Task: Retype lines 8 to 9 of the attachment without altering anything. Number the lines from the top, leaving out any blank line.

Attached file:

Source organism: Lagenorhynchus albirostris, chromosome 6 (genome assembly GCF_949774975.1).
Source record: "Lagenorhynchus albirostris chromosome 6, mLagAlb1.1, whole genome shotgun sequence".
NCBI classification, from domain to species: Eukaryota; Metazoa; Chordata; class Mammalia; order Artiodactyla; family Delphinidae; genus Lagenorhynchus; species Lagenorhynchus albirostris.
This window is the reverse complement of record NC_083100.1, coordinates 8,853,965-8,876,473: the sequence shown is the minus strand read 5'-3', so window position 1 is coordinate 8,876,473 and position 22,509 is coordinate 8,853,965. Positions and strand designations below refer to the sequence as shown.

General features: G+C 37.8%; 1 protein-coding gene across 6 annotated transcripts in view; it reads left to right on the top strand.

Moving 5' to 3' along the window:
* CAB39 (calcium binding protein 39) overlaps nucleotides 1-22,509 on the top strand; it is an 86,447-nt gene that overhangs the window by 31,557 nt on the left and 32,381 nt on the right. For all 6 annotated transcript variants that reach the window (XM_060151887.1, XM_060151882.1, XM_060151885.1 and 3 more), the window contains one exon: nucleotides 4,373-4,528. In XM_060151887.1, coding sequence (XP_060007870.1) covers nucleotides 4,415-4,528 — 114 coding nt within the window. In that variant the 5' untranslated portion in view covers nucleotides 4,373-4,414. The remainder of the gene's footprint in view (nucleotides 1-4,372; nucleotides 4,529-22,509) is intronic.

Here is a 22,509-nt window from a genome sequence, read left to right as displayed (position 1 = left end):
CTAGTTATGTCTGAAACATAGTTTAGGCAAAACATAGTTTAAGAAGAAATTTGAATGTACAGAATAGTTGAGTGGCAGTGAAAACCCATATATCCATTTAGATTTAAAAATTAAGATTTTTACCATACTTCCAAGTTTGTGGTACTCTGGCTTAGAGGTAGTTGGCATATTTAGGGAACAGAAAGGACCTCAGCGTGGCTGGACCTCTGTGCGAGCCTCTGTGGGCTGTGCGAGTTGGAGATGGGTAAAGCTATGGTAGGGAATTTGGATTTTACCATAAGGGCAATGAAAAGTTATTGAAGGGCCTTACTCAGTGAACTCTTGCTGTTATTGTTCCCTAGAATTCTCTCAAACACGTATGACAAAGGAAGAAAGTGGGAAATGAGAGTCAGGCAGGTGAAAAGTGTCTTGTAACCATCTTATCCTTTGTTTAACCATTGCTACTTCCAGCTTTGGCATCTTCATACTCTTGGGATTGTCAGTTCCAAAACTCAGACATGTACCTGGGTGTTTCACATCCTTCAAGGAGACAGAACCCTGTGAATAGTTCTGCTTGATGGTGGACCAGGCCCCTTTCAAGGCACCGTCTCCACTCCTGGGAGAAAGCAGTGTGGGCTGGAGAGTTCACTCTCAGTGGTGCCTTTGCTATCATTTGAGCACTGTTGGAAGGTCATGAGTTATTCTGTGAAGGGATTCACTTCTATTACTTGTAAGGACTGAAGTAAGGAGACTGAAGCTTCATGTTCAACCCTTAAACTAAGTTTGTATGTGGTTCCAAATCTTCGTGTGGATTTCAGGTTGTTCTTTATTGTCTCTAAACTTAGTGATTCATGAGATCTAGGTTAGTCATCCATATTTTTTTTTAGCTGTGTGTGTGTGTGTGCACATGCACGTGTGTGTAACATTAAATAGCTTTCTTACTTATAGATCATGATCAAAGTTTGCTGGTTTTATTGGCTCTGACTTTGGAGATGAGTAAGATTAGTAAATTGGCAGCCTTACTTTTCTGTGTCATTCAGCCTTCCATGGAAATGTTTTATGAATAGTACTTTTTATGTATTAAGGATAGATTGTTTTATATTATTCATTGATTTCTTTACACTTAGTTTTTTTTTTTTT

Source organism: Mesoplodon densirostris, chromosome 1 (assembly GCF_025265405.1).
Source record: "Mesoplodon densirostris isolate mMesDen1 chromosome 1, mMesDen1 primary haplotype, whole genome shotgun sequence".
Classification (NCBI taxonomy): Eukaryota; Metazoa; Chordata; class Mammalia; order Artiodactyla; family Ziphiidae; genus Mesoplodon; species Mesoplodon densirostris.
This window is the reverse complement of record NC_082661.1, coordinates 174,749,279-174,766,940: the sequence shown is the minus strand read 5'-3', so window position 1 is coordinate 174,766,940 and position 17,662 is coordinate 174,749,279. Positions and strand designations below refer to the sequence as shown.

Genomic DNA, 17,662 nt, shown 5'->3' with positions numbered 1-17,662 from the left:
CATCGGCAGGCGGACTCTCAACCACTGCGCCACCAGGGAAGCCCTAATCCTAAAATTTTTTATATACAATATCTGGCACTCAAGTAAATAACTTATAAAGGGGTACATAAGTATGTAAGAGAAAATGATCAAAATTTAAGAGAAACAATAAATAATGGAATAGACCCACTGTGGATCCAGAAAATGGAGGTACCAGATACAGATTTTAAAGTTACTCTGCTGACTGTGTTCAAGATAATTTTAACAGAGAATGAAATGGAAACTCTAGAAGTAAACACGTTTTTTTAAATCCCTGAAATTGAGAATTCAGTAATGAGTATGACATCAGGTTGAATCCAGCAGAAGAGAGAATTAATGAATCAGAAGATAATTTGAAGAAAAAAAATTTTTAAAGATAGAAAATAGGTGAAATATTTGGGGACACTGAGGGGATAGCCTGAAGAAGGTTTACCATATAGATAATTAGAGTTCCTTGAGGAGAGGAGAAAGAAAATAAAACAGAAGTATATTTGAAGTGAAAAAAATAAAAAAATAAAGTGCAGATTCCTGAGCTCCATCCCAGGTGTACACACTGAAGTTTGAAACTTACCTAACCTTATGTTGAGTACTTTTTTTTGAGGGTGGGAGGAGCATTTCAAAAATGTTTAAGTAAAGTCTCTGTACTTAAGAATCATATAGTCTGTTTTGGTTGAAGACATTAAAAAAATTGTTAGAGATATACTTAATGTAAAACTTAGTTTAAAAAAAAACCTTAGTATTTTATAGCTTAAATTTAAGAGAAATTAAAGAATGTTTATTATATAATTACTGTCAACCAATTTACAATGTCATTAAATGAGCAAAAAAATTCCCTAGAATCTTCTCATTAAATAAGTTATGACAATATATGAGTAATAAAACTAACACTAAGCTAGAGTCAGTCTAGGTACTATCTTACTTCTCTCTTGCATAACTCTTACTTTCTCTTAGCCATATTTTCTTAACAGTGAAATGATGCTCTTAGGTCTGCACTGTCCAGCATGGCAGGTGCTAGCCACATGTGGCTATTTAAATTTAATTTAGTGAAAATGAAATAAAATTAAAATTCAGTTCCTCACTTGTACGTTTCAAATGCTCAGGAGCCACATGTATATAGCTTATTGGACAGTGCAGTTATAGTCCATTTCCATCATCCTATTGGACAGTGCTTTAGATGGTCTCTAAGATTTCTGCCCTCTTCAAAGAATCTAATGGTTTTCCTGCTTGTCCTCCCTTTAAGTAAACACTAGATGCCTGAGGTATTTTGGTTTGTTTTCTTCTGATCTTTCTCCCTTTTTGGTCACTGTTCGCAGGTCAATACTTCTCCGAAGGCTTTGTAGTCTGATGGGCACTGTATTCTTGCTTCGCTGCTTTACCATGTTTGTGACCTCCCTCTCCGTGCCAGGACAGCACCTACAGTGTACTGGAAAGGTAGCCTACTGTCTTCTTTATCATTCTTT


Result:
Here is a 22,509-nt window from a genome sequence, read left to right as displayed (position 1 = left end):
CTAGTTATGTCTGAAACATAGTTTAGGCAAAACATAGTTTAAGAAGAAATTTGAATGTACAGAATAGTTGAGTGGCAGTGAAAACCCATATATCCATTTAGATTTAAAAATTAAGATTTTTACCATACTTCCAAGTTTGTGGTACTCTGGCTTAGAGGTAGTTGGCATATTTAGGGAACAGAAAGGACCTCAGCGTGGCTGGACCTCTGTGCGAGCCTCTGTGGGCTGTGCGAGTTGGAGATGGGTAAAGCTATGGTAGGGAATTTGGATTTTACCATAAGGGCAATGAAAAGTTATTGAAGGGCCTTACTCAGTGAACTCTTGCTGTTATTGTTCCCTAGAATTCTCTCAAACACGTATGACAAAGGAAGAAAGTGGGAAATGAGAGTCAGGCAGGTGAAAAGTGTCTTGTAACCATCTTATCCTTTGTTTAACCATTGCTACTTCCAGCTTTGGCATCTTCATACTCTTGGGATTGTCAGTTCCAAAACTCAGACATGTACCTGGGTGTTTCACATCCTTCAAGGAGACAGAACCCTGTGAATAGTTCTGCTTGATGGTGGACCAGGCCCCTTTCAAGGCACCGTCTCCACTCCTGGGAGAAAGCAGTGTGGGCTGGAGAGTTCACTCTCAGTGGTGCCTTTGCTATCATTTGAGCACTGTTGGAAGGTCATGAGTTATTCTGTGAAGGGATTCACTTCTATTACTTGTAAGGACTGAAGTAAGGAGACTGAAGCTTCATGTTCAACCCTTAAACTAAGTTTGTATGTGGTTCCAAATCTTCGTGTGGATTTCAGGTTGTTCTTTATTGTCTCTAAACTTAGTGATTCATGAGATCTAGGTTAGTCATCCATATTTTTTTTTAGCTGTGTGTGTGTGTGTGCACATGCACGTGTGTGTAACATTAAATAGCTTTCTTACTTATAGATCATGATCAAAGTTTGCTGGTTTTATTGGCTCTGACTTTGGAGATGAGTAAGATTAGTAAATTGGCAGCCTTACTTTTCTGTGTCATTCAGCCTTCCATGGAAATGTTTTATGAATAGTACTTTTTATGTATTAAGGATAGATTGTTTTATATTATTCATTGATTTCTTTACACTTAGTTTTTTTTTTTTT